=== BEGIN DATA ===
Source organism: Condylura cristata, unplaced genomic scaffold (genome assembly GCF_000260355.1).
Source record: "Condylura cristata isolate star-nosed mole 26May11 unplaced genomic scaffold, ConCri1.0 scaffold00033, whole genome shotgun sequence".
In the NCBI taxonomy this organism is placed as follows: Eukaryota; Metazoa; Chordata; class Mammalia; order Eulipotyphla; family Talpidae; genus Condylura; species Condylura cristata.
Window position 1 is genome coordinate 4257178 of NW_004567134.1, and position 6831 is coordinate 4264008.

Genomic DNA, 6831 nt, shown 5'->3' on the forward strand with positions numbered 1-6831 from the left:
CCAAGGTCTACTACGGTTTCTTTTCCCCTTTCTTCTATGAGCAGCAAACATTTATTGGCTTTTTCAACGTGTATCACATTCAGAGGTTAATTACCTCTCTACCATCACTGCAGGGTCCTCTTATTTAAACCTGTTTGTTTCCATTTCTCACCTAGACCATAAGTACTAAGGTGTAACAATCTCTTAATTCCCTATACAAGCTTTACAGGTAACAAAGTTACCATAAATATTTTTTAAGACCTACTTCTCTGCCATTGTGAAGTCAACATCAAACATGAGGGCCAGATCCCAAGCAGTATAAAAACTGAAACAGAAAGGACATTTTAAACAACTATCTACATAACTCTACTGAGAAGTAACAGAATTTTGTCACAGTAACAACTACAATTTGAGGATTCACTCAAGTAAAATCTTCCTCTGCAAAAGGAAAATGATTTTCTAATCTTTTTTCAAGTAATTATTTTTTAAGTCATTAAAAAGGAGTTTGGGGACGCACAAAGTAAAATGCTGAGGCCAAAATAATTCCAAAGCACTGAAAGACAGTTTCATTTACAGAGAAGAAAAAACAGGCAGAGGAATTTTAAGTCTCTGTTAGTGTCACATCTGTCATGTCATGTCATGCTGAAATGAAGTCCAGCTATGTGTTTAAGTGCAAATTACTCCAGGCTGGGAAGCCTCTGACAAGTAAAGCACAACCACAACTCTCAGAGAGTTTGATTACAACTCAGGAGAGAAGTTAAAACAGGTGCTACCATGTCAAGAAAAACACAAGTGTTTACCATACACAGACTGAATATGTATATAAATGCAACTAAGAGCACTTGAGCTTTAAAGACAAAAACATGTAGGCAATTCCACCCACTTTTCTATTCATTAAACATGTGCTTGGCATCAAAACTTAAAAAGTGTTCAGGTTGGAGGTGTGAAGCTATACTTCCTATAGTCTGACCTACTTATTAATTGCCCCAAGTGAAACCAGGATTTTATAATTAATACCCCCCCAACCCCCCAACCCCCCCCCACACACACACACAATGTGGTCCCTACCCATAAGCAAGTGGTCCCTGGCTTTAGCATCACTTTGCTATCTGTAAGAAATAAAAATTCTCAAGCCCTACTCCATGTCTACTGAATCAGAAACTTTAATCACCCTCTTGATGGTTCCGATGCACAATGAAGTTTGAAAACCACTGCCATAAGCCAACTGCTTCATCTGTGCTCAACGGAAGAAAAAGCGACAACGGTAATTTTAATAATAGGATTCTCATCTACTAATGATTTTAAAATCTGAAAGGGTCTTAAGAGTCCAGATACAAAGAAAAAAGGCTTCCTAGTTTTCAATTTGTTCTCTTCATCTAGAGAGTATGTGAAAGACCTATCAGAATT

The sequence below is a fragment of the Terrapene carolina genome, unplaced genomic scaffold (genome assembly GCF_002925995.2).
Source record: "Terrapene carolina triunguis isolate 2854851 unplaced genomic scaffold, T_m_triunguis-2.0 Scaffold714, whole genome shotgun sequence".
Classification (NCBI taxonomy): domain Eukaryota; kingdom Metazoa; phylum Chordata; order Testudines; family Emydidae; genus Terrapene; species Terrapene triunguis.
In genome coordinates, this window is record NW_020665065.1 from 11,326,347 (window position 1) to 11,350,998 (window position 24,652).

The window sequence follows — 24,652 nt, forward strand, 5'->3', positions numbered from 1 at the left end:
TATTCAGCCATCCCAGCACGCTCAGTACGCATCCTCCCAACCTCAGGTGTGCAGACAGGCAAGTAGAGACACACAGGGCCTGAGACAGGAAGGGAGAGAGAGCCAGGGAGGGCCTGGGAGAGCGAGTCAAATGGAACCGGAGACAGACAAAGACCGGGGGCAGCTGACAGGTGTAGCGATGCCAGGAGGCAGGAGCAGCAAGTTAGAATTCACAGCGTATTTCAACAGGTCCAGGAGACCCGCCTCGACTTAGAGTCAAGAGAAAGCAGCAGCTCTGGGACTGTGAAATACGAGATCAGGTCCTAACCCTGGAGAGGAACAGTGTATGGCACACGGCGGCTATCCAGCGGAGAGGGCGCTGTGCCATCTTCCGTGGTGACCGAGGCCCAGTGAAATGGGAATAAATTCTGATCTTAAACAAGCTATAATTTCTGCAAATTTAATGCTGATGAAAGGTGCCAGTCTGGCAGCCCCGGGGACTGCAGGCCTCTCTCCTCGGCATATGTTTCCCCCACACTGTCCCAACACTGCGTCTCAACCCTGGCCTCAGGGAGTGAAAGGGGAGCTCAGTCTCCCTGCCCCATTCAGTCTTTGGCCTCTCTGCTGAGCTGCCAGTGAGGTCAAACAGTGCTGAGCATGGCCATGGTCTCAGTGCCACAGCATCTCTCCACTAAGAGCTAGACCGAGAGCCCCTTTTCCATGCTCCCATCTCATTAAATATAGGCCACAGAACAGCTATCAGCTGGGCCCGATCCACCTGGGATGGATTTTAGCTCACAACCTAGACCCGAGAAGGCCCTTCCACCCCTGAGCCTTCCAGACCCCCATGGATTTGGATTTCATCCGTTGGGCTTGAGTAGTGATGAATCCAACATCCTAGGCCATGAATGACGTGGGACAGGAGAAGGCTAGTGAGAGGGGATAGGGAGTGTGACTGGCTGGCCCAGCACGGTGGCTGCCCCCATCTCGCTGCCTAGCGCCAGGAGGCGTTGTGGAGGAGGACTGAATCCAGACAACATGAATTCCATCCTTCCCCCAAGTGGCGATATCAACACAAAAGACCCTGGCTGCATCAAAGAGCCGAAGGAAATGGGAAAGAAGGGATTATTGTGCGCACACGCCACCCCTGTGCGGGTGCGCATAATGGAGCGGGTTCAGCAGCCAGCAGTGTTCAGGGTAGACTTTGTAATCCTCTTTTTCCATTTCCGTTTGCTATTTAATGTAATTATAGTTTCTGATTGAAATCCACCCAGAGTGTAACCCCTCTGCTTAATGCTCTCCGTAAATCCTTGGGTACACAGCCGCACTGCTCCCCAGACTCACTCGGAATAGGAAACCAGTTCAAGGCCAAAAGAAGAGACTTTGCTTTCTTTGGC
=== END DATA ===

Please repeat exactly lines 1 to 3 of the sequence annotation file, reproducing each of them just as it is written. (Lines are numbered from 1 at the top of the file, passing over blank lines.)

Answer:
Source organism: Condylura cristata, unplaced genomic scaffold (genome assembly GCF_000260355.1).
Source record: "Condylura cristata isolate star-nosed mole 26May11 unplaced genomic scaffold, ConCri1.0 scaffold00033, whole genome shotgun sequence".
In the NCBI taxonomy this organism is placed as follows: Eukaryota; Metazoa; Chordata; class Mammalia; order Eulipotyphla; family Talpidae; genus Condylura; species Condylura cristata.